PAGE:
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Hedrick v. Tires

Court of Appeals of Missouri, Southern District

July 18, 2017

BRYAN KEITH HEDRICK, JR., Claimant-Appellant,


          DON E. BURRELL, J.

         In July 2011, Bryan Keith Hedrick, Jr. ("Claimant") "intentionally [lit] a can of glue held in a co-worker's hand on fire with a lighter" at the Big O Tires ("Employer") shop in Camdenton.[1] His startled co-worker dropped the flaming can, which exploded on impact and severely burned both men. Claimant now appeals the final award of the Labor and Industrial Relations Commission ("the Commission") denying his claim for workers' compensation benefits. See section 287.495.[2]

         Claimant's point on appeal claims the Commission erred "in concluding that [Claimant's] injury did not arise out of and in the course of the employment" under section 287.020.3(2) because Claimant "would not have been equally exposed to the injury in normal non-employment life." Because Claimant's intentional ignition of the glue was not an "accident[, ]" as that term is defined in section 287.020.2, we affirm the decision of the Commission.

         Applicable Principles of Review and Governing Law

A reviewing court may modify, reverse, remand for rehearing, or set aside a workers' compensation award upon a finding that: (1) the commission acted without or in excess of its powers; (2) the award was procured by fraud; (3) the commission's factual findings do not support the award; or (4) there was not sufficient competent evidence in the record to warrant the making of the award. [Section 287.495.1.] "Whether the award is supported by competent and substantial evidence is judged by examining the evidence in the context of the whole record. An award that is contrary to the overwhelming weight of the evidence is, in context, not supported by competent and substantial evidence."

Greer v. SYSCO Food Services, 475 S.W.3d 655, 664 (Mo. banc 2015) (quoting Hampton v. Big Boy Steel Erection, 121 S.W.3d 220, 223 (Mo. banc 2003) (footnote omitted)). We review the Commission's findings and award, including any findings of the ALJ affirmed and adopted by the Commission. Small v. Red Simpson, Inc., 484 S.W.3d 341, 344 (Mo. App. W.D. 2015). In doing so, we defer to the Commission's factual findings, credibility determinations, and weighing of conflicting evidence. Greer, 475 S.W.3d at 664.[3]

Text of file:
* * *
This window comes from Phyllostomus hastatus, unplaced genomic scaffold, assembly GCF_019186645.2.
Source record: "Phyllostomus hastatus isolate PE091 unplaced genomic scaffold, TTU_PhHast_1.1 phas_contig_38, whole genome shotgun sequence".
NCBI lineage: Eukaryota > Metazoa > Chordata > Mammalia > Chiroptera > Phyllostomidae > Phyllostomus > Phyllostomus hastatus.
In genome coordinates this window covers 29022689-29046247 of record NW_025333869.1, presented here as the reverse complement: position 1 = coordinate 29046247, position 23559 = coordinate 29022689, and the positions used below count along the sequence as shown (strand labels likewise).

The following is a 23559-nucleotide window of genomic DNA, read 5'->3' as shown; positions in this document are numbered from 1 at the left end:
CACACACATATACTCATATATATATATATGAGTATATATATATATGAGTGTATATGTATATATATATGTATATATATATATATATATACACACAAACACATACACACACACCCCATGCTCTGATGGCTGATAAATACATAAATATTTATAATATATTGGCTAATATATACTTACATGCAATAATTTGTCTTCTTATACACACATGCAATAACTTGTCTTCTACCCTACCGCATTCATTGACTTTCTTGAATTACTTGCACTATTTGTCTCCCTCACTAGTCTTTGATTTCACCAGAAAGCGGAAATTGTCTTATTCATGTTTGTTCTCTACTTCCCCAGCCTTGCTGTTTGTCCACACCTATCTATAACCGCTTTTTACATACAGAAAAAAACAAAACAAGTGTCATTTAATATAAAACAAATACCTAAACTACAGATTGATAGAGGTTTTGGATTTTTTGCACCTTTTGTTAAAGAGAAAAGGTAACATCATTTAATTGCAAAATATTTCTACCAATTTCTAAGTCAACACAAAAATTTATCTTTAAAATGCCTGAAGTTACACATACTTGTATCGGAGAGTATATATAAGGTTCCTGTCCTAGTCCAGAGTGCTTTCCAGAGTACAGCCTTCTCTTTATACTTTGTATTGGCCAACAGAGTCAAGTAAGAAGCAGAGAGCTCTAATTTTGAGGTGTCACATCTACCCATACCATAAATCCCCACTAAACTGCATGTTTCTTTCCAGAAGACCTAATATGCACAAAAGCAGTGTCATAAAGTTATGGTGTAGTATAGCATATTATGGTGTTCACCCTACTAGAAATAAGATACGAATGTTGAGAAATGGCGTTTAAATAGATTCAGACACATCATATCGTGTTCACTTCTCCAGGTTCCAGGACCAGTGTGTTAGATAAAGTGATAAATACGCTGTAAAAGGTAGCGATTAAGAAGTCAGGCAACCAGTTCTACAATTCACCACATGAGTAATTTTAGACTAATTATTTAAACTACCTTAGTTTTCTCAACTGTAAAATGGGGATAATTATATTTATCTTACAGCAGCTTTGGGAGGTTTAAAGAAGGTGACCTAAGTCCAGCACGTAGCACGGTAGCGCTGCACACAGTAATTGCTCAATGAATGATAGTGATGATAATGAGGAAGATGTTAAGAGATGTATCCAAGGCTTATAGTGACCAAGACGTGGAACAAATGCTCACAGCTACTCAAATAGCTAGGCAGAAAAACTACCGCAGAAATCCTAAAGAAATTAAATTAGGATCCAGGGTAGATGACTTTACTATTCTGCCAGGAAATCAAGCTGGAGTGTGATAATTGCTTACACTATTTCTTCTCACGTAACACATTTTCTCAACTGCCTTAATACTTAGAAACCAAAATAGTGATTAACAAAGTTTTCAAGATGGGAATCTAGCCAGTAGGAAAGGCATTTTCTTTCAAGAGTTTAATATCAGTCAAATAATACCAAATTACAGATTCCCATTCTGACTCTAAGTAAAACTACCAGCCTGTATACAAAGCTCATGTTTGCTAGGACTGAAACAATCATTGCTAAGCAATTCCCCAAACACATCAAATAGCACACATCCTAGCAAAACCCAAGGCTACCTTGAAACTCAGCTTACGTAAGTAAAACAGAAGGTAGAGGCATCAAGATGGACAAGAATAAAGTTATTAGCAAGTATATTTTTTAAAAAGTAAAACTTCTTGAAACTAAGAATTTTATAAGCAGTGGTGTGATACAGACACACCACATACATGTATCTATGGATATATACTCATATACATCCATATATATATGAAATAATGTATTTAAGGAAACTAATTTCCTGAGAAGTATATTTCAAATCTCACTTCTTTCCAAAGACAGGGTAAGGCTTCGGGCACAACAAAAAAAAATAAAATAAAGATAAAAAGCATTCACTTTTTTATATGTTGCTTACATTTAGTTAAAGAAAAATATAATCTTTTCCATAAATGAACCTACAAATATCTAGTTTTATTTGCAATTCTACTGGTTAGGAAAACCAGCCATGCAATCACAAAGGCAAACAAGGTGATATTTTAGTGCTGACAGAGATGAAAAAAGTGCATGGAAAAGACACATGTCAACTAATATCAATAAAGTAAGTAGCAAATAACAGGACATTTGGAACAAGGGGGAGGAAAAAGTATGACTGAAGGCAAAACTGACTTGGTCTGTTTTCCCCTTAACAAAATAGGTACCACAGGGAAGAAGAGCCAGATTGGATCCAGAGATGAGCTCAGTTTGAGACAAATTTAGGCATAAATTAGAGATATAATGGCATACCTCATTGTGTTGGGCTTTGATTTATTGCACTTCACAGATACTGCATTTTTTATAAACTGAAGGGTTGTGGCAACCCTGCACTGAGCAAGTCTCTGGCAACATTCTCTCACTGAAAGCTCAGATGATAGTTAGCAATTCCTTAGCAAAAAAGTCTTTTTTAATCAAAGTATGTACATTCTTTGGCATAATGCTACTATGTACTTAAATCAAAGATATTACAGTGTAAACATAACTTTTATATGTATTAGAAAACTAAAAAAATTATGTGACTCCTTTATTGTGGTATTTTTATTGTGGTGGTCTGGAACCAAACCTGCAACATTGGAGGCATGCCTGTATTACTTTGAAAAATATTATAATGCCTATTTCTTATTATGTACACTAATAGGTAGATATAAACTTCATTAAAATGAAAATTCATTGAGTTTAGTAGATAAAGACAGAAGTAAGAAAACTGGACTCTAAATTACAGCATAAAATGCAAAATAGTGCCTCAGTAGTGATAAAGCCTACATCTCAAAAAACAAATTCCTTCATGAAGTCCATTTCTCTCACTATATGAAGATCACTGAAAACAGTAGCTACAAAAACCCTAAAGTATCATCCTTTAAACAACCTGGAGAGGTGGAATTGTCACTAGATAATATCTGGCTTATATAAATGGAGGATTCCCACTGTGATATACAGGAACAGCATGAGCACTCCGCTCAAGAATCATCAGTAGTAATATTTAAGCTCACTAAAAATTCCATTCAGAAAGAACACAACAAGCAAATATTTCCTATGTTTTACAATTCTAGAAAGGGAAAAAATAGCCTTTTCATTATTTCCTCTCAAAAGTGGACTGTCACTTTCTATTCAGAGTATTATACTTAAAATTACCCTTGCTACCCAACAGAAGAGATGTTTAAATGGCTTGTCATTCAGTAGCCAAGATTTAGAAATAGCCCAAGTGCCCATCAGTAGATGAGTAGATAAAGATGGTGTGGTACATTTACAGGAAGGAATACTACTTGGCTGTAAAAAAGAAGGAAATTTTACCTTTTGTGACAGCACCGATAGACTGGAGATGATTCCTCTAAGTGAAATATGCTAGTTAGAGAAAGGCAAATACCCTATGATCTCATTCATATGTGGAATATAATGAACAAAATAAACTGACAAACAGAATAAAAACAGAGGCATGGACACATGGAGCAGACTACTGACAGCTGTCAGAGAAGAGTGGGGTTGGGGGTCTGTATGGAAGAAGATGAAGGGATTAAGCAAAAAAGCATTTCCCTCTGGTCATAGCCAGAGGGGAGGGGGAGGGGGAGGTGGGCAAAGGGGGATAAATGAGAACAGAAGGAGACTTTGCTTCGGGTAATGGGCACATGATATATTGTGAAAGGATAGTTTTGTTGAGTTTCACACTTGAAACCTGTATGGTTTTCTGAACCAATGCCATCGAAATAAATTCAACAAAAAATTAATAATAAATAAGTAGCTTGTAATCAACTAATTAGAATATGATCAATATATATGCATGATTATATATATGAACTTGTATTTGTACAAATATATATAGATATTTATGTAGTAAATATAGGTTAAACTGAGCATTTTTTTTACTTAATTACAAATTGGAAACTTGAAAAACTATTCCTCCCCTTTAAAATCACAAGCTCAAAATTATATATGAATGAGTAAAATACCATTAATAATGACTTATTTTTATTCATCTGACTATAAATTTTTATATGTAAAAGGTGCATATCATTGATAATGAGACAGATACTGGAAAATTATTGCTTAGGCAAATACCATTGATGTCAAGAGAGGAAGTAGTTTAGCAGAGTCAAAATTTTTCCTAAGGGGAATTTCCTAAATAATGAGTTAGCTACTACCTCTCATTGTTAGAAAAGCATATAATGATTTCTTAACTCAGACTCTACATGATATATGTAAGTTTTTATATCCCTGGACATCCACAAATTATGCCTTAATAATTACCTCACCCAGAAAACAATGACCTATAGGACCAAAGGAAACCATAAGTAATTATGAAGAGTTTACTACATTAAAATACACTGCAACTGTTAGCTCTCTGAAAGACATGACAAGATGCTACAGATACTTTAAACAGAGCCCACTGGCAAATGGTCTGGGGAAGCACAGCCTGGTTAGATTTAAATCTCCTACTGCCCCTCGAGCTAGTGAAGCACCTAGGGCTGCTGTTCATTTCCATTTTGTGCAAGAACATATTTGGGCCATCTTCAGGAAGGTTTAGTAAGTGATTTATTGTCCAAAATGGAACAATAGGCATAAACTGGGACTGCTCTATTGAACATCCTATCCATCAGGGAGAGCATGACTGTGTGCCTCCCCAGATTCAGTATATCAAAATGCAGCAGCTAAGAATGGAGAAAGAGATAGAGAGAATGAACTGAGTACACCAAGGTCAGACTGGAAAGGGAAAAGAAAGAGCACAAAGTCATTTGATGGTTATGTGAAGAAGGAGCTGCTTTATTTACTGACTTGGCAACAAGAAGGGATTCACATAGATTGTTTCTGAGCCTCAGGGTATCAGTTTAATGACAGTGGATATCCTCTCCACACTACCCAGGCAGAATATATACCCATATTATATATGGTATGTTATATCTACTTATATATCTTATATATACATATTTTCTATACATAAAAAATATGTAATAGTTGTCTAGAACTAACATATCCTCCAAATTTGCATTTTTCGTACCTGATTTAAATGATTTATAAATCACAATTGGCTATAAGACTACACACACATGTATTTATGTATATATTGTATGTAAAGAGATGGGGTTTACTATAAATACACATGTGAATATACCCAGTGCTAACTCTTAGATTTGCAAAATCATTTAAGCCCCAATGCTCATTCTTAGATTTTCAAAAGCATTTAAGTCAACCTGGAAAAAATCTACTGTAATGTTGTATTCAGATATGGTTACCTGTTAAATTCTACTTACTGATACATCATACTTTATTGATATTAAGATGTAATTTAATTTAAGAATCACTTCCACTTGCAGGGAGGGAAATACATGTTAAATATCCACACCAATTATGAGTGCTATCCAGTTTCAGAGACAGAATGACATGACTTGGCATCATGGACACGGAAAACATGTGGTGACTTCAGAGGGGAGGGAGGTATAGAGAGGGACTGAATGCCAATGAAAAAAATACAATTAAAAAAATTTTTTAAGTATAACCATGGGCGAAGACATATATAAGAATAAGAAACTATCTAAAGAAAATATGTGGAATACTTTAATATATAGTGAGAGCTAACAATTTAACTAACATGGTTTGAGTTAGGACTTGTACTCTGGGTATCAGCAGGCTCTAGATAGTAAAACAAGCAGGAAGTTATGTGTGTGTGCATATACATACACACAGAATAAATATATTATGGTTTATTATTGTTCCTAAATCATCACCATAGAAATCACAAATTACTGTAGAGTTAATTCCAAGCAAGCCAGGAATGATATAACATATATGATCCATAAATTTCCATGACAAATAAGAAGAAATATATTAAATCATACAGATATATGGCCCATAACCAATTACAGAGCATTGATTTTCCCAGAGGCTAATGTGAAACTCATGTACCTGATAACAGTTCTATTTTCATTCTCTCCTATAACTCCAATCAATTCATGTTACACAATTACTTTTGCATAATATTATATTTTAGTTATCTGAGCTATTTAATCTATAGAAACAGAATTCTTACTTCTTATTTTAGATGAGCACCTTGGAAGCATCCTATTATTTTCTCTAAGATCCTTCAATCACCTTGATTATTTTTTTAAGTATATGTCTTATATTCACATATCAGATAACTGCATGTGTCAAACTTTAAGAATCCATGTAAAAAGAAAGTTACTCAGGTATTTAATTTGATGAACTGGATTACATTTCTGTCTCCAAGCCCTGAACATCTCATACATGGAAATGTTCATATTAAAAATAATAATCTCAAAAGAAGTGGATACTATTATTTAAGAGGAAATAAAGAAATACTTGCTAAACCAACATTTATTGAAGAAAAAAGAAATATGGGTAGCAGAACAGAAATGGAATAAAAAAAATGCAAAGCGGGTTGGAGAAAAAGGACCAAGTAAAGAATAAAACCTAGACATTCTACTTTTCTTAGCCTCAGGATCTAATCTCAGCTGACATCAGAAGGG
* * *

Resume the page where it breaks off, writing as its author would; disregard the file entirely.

The determination of whether an incident was "a compensable accident under the Workers' Compensation Law" and an injury arose out of the claimant's employment are questions of law that we review de novo. Young v. Boone Elec. Coop., 462 S.W.3d 783, 786, 788 (Mo. App. W.D. 2015). We will not reverse the Commission's decision if it "reaches the right result even if it gave a wrong or insufficient reason for its ruling." Ellis v. Mo. State Treasurer, 302 S.W.3d 217, 220 (Mo. App. S.D. 2009).

         Evidentiary Summary and Procedural History

         At the outset of the evidentiary hearing before the ALJ, counsel for the parties confirmed "that the issues to be resolved . . . are the occurrence of an accident, and the causation of the injuries alleged."

         Claimant testified that he worked for Employer fixing tires, performing vehicle alignments and oil changes, and doing "[g]eneral mechanic work[.]" Fixing tires sometimes required using an adhesive, and multiple techniques were used to dry the adhesive, including simply waiting or "light[ing] it on fire [to] make it very sticky and tacky[.]" When this was done, the glue can was "put back in a cabinet away from where" the applied glue was being dried. Claimant had seen a similar technique used at another tire shop, and he had used such a technique at Employer's shop. He sometimes used his own lighter, and he sometimes used a lighter from Employer's shop.

          Another employee, Kyle Uchtmann, testified that mechanics were not supposed to use a lighter on tire glue, but he had seen it being used in that way at a tire shop. The manager of Employer's shop, Benjamin Pruitt, had witnessed employees "using a lighter during the tire patching process[.]" There was testimony from these employees and Claimant that other flammable tasks were sometimes performed in connection with the repairs made in the shop.

         Claimant said that he had previously engaged in "horseplay on the job" at Employer's shop, and such horseplay included "squirting people with the washer fluid hose, putting stuff on door handles to make them slick, . . . snapping a rag or something[, ]" and using a "large air tank" to shoot "under the bathroom door to make a dust cloud or . . . blow their clothes up[.]" Claimant had witnessed another employee, Steve Milazzo, engaging in horseplay.

         Mr. Pruitt testified that there had been "occasional joking around" at the shop, but "[n]othing [he] would consider harmful or dangerous, no." Mr. Pruitt testified that the horseplay had involved Claimant and an assistant manager, Steven Moore, "wrestling around[, ]" and Mr. Pruitt thought "that someone potentially could get hurt wrestling around[.]" When Mr. Pruitt became aware of the wrestling, he reprimanded Claimant and ...

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